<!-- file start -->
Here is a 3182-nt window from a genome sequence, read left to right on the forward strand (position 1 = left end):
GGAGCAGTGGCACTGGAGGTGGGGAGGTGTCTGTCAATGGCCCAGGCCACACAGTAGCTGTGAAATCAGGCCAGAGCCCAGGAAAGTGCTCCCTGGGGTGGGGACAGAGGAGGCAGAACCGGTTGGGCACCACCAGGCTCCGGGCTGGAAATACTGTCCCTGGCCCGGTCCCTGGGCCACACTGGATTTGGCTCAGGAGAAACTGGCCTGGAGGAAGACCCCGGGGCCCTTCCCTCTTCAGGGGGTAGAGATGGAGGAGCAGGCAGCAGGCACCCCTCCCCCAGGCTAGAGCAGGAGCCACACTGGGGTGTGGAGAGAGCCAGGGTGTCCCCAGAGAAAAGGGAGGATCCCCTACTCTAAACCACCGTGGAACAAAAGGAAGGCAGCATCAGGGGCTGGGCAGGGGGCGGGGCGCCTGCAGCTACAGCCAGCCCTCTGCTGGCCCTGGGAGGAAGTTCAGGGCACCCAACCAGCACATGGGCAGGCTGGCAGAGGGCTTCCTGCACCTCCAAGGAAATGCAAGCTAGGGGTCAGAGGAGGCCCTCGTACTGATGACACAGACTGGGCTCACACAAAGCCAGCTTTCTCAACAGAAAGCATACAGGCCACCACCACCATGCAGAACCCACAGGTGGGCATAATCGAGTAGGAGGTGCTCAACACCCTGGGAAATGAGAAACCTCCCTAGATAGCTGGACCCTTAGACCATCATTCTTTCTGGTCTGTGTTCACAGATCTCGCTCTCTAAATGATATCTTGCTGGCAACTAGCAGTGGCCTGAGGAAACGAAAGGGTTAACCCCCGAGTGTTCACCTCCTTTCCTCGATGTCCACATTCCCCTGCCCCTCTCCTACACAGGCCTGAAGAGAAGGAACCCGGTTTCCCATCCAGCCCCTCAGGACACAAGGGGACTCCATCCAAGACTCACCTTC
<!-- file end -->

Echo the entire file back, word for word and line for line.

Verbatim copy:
Here is a 3182-nt window from a genome sequence, read left to right on the forward strand (position 1 = left end):
GGAGCAGTGGCACTGGAGGTGGGGAGGTGTCTGTCAATGGCCCAGGCCACACAGTAGCTGTGAAATCAGGCCAGAGCCCAGGAAAGTGCTCCCTGGGGTGGGGACAGAGGAGGCAGAACCGGTTGGGCACCACCAGGCTCCGGGCTGGAAATACTGTCCCTGGCCCGGTCCCTGGGCCACACTGGATTTGGCTCAGGAGAAACTGGCCTGGAGGAAGACCCCGGGGCCCTTCCCTCTTCAGGGGGTAGAGATGGAGGAGCAGGCAGCAGGCACCCCTCCCCCAGGCTAGAGCAGGAGCCACACTGGGGTGTGGAGAGAGCCAGGGTGTCCCCAGAGAAAAGGGAGGATCCCCTACTCTAAACCACCGTGGAACAAAAGGAAGGCAGCATCAGGGGCTGGGCAGGGGGCGGGGCGCCTGCAGCTACAGCCAGCCCTCTGCTGGCCCTGGGAGGAAGTTCAGGGCACCCAACCAGCACATGGGCAGGCTGGCAGAGGGCTTCCTGCACCTCCAAGGAAATGCAAGCTAGGGGTCAGAGGAGGCCCTCGTACTGATGACACAGACTGGGCTCACACAAAGCCAGCTTTCTCAACAGAAAGCATACAGGCCACCACCACCATGCAGAACCCACAGGTGGGCATAATCGAGTAGGAGGTGCTCAACACCCTGGGAAATGAGAAACCTCCCTAGATAGCTGGACCCTTAGACCATCATTCTTTCTGGTCTGTGTTCACAGATCTCGCTCTCTAAATGATATCTTGCTGGCAACTAGCAGTGGCCTGAGGAAACGAAAGGGTTAACCCCCGAGTGTTCACCTCCTTTCCTCGATGTCCACATTCCCCTGCCCCTCTCCTACACAGGCCTGAAGAGAAGGAACCCGGTTTCCCATCCAGCCCCTCAGGACACAAGGGGACTCCATCCAAGACTCACCTTC